Consortia like FACE and SOSA are embracing this new vision of modularity and openness which not only takes the technical problems into account, but also positions business considerations as first-class concerns. Needs such as protection of intellectual property and formation of open markets are examples of those business concerns that the MOSA initiative is tackling that were largely ignored in the past OA cycles.

Additional impacts

Additional impacts include the need to distinguish open architecture from MOSA. Since MOSA is an approach, it comprises both business and technical aspects, whereas OA is a type of system architecture intended to make it easy to replace or upgrade components. Open architecture in and of itself does not require modularity, but MOSA promotes a modular approach to solution development that is combined with actual OA standards to increase interoperability of those systems.

So how to tell that an OA will work within the MOSA framework? The quickest method is to check the standard against the requirements for modularity and openness. Modularity: Modular entities encapsulate functionality and behaviors with well-defined interfaces that align with DoD procurement needs; also, modular entities are “gray boxes” which protect the IP of the entity vendor.

Openness: Is it widely available, with published definitions? Do all interested parties have the opportunity to shape the standard/architecture? Is there is a governance process for stakeholders to participate in its development and evolution. In addition, a third-party conformance verification and certification process must be in place to ensure adherence and integrity within the market.

For the business aspects of MOSA to properly function, the modularity and openness requirements must be satisfied. If any pieces are missing, the business portion of MOSA will be greatly hindered and many of the benefits derived from the entirety of the MOSA initiative will not occur or will require significant extra effort to achieve.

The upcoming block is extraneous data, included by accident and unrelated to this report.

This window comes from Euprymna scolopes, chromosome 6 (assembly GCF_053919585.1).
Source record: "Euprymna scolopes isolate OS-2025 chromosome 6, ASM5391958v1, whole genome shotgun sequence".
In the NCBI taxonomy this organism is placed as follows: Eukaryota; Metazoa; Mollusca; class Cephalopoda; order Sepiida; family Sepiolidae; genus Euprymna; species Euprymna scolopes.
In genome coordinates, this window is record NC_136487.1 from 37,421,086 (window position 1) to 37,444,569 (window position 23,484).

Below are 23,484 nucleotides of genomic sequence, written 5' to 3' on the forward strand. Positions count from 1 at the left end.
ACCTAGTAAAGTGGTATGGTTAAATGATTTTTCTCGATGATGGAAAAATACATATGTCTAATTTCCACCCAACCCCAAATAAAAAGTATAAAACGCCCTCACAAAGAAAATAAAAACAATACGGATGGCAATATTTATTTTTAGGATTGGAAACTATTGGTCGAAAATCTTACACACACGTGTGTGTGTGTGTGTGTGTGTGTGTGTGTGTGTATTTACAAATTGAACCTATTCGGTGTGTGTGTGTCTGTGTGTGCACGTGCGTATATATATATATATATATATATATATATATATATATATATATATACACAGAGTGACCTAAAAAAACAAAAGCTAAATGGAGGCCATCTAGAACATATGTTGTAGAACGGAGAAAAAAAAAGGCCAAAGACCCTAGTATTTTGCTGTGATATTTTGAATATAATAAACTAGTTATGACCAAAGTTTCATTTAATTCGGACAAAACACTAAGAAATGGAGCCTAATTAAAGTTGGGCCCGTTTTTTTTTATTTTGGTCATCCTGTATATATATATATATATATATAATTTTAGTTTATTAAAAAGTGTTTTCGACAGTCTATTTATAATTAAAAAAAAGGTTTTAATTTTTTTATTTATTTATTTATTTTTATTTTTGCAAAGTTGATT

Changing business models

As it moves towards adopting a more commercial mindset to support rapid fielding of capabilities across the multidomain battle­space, the DoD must be supported by industry partners who truly understand the MOSA concept. The DoD envisages an open marketplace in which all relevant subsystems of a capability can be selected as and when necessary, depending upon current and emerging threat assessments.

This situation means that industry partners – who previously might have supplied entire end-to-end solutions to the DoD – could be providing a significantly smaller piece of a wider capability. But where there is change, there is also opportunity; as some forms of traditional markets close, other opportunities arise to take their place. Instead of focusing on developing only a few end-to-end systems, now a single company can integrate its best technology, alongside the technology of other companies, into multiple systems across the DoD. Such a collaborative integration effort leads to better, more capable systems that will deliver the best possible technology to the warfighter.

Due to this change, small to medium-sized companies like SRC are taking the MOSA initiative seriously, shifting internal investments and programs to support emerging CMOSS and SOSA-aligned systems. Industry is already responding through the development of more software-centric business models, where minimum viable products are supplied to the DoD at the earliest opportunity, with future developments being achieved through a series of incremental software upgrades.

To balance costs, industry is also driving down the cost of hardware development, shifting from ‘boutique’ or custom-developed hardware and where possible, utilizing more commercial off-the-shelf (COTS) hardware solutions.

This decoupling of software, hardware, and systems presents a new challenge for the DoD and industry. Whole systems with comprehensive capabilities will still need to be developed, manufactured, integrated, and sustained. Whereas once the DoD might have worked with a single entity providing a combined software and hardware solution, now it is most certainly going to work with two or more providers, leading integration and collaboration efforts. Consequently, the DoD will need to reinvent its relationship with system-integrator industry partners. The upshot: MOSA provides the opportunity for both the DoD and industry to work together in the system-integrator role in order to leverage the strengths that both factions bring to the table.